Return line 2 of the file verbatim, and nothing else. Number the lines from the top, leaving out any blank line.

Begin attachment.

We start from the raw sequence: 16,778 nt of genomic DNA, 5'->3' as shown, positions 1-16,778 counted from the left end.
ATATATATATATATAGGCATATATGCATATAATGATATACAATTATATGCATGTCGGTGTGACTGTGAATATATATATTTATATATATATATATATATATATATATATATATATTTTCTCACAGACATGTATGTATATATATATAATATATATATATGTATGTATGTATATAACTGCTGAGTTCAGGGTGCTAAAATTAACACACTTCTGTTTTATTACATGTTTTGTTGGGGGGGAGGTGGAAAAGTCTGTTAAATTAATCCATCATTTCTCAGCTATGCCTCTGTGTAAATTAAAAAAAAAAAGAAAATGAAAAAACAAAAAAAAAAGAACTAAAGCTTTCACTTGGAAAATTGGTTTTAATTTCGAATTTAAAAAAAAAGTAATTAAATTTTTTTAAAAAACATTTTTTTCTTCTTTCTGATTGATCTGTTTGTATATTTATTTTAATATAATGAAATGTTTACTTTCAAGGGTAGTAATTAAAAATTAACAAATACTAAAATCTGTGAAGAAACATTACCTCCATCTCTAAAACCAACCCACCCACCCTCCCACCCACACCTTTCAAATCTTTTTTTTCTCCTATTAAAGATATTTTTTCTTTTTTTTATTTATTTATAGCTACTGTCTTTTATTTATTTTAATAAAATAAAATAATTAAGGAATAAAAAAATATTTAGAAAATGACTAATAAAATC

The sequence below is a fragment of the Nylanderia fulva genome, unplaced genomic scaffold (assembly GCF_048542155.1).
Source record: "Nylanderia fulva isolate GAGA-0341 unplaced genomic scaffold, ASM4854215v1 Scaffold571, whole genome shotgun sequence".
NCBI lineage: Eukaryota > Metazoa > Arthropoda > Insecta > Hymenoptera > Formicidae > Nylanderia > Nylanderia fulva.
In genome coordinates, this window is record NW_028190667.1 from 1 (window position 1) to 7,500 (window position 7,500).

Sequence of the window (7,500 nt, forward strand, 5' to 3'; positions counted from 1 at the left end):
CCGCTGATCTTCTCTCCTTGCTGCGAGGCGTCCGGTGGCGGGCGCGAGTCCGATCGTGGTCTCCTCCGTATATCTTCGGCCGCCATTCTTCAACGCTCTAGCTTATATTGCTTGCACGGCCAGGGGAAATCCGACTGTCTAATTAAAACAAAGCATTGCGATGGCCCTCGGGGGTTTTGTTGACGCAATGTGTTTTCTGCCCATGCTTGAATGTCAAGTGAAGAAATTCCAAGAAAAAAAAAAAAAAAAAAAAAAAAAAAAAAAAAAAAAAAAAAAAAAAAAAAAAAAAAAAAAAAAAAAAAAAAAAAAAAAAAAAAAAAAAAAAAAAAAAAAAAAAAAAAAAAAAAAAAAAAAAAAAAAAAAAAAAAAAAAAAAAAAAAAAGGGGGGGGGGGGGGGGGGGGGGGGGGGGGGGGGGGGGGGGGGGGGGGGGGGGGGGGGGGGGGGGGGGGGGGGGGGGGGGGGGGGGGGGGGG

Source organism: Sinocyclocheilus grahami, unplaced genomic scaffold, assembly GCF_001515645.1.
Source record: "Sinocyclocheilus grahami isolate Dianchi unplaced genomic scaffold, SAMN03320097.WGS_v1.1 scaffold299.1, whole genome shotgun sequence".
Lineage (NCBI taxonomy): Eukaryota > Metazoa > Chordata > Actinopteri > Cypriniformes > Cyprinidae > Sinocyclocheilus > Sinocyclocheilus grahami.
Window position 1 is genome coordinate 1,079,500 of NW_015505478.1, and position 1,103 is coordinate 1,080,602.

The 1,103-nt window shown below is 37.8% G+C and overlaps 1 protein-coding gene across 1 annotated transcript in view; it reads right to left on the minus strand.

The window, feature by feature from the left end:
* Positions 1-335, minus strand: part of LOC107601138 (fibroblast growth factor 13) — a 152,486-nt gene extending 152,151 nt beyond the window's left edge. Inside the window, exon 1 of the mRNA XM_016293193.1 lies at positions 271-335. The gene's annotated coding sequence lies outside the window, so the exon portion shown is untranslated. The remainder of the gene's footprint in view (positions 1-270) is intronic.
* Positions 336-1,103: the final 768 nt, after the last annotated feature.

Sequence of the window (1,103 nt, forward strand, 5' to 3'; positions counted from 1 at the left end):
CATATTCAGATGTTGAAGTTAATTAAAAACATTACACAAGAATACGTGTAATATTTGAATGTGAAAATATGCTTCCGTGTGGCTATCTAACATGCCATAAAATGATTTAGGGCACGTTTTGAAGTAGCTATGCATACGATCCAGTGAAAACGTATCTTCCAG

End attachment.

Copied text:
ATATATATATATATAGGCATATATGCATATAATGATATACAATTATATGCATGTCGGTGTGACTGTGAATATATATATTTATATATATATATATATATATATATATATATATATTTTCTCACAGACATGTATGTATATATATATAATATATATATATGTATGTATGTATATAACTGCTGAGTTCAGGGTGCTAAAATTAACACACTTCTGTTTTATTACATGTTTTGTTGGGGGGGAGGTGGAAAAGTCTGTTAAATTAATCCATCATTTCTCAGCTATGCCTCTGTGTAAATTAAAAAAAAAAAGAAAATGAAAAAACAAAAAAAAAAGAACTAAAGCTTTCACTTGGAAAATTGGTTTTAATTTCGAATTTAAAAAAAAAGTAATTAAATTTTTTTAAAAAACATTTTTTTCTTCTTTCTGATTGATCTGTTTGTATATTTATTTTAATATAATGAAATGTTTACTTTCAAGGGTAGTAATTAAAAATTAACAAATACTAAAATCTGTGAAGAAACATTACCTCCATCTCTAAAACCAACCCACCCACCCTCCCACCCACACCTTTCAAATCTTTTTTTTCTCCTATTAAAGATATTTTTTCTTTTTTTTATTTATTTATAGCTACTGTCTTTTATTTATTTTAATAAAATAAAATAATTAAGGAATAAAAAAATATTTAGAAAATGACTAATAAAATC